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Photos courtesy of I Am Boundless, Inc.

YEAR
2021
TYPE
Transformative Grant

BACK TO STORIES OF IMPACT
Putting Patients First
Boundless Health provides whole-person care for I/DD community

FOR DECADES, I Am Boundless (formerly Franklin County Residential Services) has been championing innovative programs and services for people with intellectual and developmental disabilities (I/DD). So, it is no wonder its newest effort—a healthcare center dedicated to providing quality care for people with I/DD, their families, and the greater community—is a first of its kind in Ohio.

Boundless Health launched in September 2021 and is helping close a gap in services for its population by focusing on patient-centered care with an emphasis on approaching every situation with the understanding it is unique, and tailoring experiences to make patients comfortable and build trust.

“We hear stories from families about some providers just not feeling equipped to address the needs of someone with an intellectual or developmental disability,” said Anna Wuerth, Vice President of Clinical Operations and Executive Director of Boundless Health. “There are a lot of wonderful providers in our community, but not all of them feel prepared to address those needs.”

After a range of assessment work, including a review of federal data and a survey of existing clients involved in residential and center-based programs, Boundless Health was developed to respond to the needs of the I/DD community.

Photo courtesy of I Am Boundless, Inc. Boundless is a family of nonprofit companies with more than forty years of expertise providing person-centered care to people with intellectual and developmental disabilities (I/DD) and behavioral health challenges.

It offers a comprehensive range of care, from primary care and dentistry to psychiatry, mental health services, and speech and language pathology. In late 2022, it plans to open an on-site pharmacy. Dr. Cindy Ripsin serves as Medical Director.

“Thirty-eight cents of every dollar that Medicaid spends on healthcare is spent on someone with complex needs. There is a high dollar amount associated with care around our population but we’re still seeing the individuals we serve face significant health disparities,” Wuerth said.

Wuerth reported that data shows that those with disabilities face significant health and healthcare disparities, including:

  • People with disabilities or complex needs live on average 16 years less than the general population.
  • People with disabilities or complex needs are prescribed up to four times the number of medications. This is why having an onsite pharmacy at Boundless Health where all their prescriptions are managed in one place is so important.
  • People with disabilities are hospitalized 1.7 times more than the general population.

In 2021, The Columbus Foundation awarded two grants totaling $115,000 to The Boundless Foundation to support Boundless Health. The grants, made possible through Unrestricted Funds at the Foundation, are helping fund renovations to the existing building on the campus that will serve as the home for Boundless Health services and to support operations of the clinic.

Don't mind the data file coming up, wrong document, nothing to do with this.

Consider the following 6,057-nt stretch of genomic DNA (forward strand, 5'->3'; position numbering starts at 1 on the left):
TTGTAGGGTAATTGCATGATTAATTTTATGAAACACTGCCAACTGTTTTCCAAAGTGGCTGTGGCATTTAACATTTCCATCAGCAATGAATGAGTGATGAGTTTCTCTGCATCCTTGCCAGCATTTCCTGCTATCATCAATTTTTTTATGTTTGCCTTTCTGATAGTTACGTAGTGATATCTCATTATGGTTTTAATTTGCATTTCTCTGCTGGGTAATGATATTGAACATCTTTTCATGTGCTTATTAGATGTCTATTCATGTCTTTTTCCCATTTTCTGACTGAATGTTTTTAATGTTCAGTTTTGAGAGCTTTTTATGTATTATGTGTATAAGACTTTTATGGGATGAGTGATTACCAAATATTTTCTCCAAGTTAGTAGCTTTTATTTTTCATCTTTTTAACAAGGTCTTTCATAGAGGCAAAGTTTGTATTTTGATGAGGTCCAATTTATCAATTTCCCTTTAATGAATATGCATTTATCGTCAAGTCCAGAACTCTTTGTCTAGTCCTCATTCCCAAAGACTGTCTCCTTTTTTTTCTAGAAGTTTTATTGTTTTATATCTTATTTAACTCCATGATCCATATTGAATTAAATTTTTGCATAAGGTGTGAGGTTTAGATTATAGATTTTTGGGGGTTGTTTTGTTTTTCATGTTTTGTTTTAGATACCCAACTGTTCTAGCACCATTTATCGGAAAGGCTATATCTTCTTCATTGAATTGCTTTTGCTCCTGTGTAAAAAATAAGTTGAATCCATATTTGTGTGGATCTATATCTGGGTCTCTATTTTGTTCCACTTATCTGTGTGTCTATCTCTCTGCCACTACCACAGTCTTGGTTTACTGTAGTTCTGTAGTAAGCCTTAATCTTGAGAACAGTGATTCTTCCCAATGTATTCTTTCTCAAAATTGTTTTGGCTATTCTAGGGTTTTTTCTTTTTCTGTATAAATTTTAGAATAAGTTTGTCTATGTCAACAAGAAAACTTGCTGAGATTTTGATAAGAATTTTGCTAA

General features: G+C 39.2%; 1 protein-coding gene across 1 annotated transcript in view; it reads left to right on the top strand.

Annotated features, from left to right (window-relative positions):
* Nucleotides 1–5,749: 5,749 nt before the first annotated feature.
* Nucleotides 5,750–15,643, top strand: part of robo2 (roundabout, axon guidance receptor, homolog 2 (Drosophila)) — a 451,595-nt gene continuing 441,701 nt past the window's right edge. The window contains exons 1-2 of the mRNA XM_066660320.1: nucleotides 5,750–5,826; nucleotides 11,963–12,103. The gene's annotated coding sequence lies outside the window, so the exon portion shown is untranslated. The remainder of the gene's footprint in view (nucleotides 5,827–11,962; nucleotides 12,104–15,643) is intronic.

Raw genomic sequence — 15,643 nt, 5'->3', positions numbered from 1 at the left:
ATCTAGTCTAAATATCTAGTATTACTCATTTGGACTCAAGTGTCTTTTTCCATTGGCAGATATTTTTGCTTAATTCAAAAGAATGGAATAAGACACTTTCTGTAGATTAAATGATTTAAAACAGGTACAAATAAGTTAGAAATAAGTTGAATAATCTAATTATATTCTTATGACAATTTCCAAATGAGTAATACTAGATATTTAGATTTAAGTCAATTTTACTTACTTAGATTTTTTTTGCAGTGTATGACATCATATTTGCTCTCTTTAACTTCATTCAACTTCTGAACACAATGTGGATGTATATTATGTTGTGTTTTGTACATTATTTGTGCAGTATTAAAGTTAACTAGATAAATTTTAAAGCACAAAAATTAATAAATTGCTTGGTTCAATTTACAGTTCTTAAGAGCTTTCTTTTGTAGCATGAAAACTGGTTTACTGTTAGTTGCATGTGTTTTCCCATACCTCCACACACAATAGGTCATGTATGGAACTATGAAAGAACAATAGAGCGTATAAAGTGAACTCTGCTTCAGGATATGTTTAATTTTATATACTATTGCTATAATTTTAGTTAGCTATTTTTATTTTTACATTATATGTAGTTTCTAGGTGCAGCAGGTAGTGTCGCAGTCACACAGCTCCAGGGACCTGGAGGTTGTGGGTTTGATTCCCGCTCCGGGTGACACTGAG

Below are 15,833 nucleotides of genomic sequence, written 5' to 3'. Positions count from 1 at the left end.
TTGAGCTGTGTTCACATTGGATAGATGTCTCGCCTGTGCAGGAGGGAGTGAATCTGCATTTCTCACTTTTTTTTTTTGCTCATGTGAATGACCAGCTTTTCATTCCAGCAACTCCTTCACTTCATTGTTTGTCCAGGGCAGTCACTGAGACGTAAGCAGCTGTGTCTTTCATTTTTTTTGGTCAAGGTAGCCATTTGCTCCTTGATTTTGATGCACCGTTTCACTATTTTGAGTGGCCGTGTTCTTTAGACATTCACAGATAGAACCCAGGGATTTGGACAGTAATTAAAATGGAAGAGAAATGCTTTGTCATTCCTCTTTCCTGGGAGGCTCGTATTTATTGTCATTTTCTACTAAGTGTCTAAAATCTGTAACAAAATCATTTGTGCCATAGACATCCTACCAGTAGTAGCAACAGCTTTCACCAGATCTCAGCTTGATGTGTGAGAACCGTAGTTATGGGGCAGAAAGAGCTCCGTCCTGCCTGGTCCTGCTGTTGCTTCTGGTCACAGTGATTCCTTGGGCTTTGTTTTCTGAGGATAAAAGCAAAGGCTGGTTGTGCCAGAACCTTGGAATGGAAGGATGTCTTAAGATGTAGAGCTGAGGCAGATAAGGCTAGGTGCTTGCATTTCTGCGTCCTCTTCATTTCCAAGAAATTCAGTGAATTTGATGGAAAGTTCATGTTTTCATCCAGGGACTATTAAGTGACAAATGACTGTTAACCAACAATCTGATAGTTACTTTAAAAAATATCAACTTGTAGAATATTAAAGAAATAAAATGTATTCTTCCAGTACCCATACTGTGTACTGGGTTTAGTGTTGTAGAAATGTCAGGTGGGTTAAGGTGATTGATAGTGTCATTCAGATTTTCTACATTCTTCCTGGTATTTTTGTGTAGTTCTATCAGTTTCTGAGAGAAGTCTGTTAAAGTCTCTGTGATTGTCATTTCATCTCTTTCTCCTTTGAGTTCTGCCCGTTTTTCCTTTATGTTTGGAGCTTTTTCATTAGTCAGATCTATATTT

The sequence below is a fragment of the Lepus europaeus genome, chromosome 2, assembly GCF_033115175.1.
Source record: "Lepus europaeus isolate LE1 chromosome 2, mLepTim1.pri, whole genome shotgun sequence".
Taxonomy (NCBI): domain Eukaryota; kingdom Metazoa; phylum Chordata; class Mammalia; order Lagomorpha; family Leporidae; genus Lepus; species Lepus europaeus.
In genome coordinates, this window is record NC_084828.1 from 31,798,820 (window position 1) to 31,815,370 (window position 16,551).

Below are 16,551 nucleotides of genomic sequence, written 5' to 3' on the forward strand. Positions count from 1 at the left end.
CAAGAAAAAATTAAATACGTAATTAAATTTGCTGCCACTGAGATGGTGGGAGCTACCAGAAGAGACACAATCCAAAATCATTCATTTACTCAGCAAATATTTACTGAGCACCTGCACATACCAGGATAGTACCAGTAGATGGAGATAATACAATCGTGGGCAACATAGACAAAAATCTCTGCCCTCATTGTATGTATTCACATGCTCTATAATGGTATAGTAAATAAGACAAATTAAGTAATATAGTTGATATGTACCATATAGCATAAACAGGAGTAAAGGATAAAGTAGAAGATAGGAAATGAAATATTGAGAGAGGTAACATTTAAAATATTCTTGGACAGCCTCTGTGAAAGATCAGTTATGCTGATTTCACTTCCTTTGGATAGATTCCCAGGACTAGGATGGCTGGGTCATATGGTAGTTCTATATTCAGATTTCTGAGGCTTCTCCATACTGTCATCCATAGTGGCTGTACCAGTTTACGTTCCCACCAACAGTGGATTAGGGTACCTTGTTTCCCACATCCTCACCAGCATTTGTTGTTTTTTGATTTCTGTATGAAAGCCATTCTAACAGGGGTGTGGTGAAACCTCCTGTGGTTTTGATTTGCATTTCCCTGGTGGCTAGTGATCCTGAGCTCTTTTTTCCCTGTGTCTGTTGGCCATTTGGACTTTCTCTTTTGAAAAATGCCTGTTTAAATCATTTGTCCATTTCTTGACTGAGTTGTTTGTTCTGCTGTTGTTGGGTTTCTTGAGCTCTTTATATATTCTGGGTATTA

This year, Boundless Health is applying to be a Federally Qualified Health Center Look Alike (FQHC-LAL).

“Health centers are by and large a community’s safety net provider,” Wuerth said. “FQHCs are committed to caring for lower-income populations, communities that are underserved, or those that experience significant barriers to care.” Wuerth explained that some of the key requirements that set an FQHC apart are the fact that it offers a sliding fee scale to clients and it is governed by a board of directors, the majority of whom must receive care at the health center—more than 51 percent need to be active patients.

“There is a strong emphasis on quality and safety in the health center structure,” she said. While its focus will be on the I/DD population and their families, the health center is open to the public.

Boundless Health is currently operating out of a building on the organization’s Worthington campus, but will soon move to a larger building previously used for administration. Renovations are underway and the larger space will allow the organization to increase from four exam rooms for primary care services to fifteen, and from one dental bay to six.

“We have a fantastic partnership established with The Ohio State University’s Nisonger Center,” Wuerth said. “They have a strong dental program that is specifically built to serve the I/DD population and their dental director, Dr. Stephen Beetstra, is helping us launch our dental program.”

The renovated building will also offer larger spaces for speech and language, psychiatry, psychology, and behavioral therapy teams. A movement room filled with mats, a swing, and sensory items will be available for clients to use between appointments or if they need a break during a session.

Wuerth is grateful for the community support in making Boundless Health a reality. “The introduction of new service lines—primary care, dentistry, pharmacy—these are big projects and we’ve been so encouraged by the support of the community and our board members. The community recognizes we need to expand services to support the I/DD population and our organization can’t do it alone. The Columbus Foundation has been a great partner and is allowing us to explore some innovative strategies and solutions that we would not otherwise be able to.”


Grants for Boundless Health were made possible thanks to the Alfred B. Ashman, Jr. Memorial Trust #2 Fund, Maxine Brown Fund, Kathleen P. Callahan Fund, Henry E. Coyle Fund, Anna C. Dixon Fund, Gene B. Henkelmann Fund, and Frances M. King Fund.

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